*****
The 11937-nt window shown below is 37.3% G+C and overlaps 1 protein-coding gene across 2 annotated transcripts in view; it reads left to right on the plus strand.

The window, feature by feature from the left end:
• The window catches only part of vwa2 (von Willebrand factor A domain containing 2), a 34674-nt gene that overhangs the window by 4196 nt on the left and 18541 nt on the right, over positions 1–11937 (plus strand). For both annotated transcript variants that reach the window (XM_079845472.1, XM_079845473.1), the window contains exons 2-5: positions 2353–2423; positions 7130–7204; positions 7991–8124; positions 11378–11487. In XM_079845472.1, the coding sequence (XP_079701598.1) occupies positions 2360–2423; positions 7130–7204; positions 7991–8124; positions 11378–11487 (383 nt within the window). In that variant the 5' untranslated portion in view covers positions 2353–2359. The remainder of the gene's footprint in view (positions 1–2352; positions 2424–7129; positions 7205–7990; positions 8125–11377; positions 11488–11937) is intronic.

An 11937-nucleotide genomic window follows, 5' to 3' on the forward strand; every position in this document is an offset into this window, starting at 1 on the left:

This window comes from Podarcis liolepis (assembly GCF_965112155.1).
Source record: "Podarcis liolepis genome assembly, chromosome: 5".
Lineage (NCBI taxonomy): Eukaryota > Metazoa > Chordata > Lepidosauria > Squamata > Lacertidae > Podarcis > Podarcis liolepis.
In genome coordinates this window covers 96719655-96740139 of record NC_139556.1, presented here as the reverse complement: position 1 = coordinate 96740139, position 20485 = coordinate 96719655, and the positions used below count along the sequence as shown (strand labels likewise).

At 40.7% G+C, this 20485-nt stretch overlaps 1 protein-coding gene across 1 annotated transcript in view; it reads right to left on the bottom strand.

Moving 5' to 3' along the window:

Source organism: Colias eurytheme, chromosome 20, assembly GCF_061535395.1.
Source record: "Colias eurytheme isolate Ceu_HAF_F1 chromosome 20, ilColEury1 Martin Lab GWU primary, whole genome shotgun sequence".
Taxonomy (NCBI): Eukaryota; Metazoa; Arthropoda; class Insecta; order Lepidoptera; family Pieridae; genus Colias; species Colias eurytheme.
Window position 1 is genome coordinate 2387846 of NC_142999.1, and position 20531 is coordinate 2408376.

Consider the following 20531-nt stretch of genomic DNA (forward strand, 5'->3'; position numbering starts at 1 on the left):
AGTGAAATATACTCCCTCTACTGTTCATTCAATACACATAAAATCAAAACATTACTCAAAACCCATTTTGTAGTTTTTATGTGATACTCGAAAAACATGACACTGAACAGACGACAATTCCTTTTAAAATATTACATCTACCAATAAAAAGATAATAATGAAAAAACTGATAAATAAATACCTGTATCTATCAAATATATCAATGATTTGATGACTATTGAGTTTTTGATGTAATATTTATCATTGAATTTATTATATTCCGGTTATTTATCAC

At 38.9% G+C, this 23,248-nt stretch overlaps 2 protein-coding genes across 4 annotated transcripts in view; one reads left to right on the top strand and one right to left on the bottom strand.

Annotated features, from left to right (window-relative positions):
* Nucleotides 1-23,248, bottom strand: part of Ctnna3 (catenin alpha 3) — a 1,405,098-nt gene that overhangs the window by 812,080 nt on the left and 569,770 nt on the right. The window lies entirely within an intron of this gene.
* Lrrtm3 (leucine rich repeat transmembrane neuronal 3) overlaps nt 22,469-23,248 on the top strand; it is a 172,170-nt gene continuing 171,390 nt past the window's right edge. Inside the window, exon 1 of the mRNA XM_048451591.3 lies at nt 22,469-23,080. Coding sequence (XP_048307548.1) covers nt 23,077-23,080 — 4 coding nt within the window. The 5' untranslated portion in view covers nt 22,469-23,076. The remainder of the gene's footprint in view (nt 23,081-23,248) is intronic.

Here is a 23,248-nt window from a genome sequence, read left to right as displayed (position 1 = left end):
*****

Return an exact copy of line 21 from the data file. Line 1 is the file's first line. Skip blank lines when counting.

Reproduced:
Here is a 23,248-nt window from a genome sequence, read left to right as displayed (position 1 = left end):